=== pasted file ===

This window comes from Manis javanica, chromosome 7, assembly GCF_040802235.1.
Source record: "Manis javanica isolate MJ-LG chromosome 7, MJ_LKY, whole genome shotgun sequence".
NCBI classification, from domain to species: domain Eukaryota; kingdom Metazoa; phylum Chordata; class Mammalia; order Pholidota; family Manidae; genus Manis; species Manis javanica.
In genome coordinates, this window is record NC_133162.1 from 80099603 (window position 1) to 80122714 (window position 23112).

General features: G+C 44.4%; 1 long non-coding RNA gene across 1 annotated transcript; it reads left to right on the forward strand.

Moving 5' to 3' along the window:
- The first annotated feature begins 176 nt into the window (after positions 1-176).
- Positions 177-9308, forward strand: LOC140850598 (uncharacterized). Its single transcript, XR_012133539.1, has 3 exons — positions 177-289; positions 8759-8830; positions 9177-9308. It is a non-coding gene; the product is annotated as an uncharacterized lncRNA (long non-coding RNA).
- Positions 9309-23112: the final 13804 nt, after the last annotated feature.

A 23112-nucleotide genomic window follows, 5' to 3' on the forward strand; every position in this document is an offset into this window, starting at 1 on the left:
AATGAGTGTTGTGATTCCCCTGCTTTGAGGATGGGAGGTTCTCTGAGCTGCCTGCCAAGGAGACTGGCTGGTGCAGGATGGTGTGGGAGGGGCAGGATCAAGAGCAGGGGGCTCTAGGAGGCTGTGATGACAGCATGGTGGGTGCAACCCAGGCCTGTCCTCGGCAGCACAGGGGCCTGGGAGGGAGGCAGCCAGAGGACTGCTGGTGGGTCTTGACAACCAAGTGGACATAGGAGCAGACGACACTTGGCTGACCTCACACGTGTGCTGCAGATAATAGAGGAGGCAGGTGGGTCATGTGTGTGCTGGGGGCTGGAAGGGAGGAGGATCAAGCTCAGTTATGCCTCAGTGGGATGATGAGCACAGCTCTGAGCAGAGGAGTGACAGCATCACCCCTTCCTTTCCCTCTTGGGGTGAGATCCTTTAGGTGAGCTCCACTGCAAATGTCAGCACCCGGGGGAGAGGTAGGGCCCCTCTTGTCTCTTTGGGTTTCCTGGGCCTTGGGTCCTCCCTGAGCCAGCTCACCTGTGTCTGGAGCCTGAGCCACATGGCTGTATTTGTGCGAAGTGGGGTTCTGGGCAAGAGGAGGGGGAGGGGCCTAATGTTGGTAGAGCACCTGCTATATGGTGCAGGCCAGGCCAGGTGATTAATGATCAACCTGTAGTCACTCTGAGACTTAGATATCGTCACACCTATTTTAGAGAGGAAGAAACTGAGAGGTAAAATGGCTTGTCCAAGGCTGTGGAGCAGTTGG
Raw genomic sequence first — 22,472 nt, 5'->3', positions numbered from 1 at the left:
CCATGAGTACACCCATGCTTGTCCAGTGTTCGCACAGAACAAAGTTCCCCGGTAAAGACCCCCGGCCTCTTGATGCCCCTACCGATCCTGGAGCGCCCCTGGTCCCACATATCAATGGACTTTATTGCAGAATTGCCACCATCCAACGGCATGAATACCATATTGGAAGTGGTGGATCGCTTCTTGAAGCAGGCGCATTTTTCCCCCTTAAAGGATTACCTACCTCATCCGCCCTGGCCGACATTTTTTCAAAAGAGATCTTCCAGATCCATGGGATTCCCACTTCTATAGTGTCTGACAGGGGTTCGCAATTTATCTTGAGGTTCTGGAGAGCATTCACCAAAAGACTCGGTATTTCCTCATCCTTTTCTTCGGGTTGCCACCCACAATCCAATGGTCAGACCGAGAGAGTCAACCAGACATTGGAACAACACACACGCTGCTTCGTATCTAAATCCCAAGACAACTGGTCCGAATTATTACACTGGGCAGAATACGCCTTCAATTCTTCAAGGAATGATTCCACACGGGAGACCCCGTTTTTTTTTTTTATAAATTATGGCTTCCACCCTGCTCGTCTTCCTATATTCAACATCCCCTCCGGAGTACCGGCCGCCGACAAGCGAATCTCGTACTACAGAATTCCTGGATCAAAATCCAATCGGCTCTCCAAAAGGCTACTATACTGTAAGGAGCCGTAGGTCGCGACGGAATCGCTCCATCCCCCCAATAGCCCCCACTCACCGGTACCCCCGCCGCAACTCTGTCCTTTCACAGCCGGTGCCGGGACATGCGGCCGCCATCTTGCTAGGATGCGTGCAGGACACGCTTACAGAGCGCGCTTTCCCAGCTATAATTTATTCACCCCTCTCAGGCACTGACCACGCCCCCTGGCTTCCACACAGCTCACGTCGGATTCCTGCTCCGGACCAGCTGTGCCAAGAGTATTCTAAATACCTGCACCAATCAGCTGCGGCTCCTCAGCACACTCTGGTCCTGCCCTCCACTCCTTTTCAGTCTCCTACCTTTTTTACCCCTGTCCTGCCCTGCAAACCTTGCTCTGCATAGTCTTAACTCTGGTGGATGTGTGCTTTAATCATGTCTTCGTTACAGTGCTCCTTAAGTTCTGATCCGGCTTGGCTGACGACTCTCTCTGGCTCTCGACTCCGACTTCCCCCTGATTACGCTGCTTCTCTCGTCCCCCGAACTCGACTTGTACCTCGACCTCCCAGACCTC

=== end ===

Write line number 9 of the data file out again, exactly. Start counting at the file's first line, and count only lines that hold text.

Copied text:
- Positions 9309-23112: the final 13804 nt, after the last annotated feature.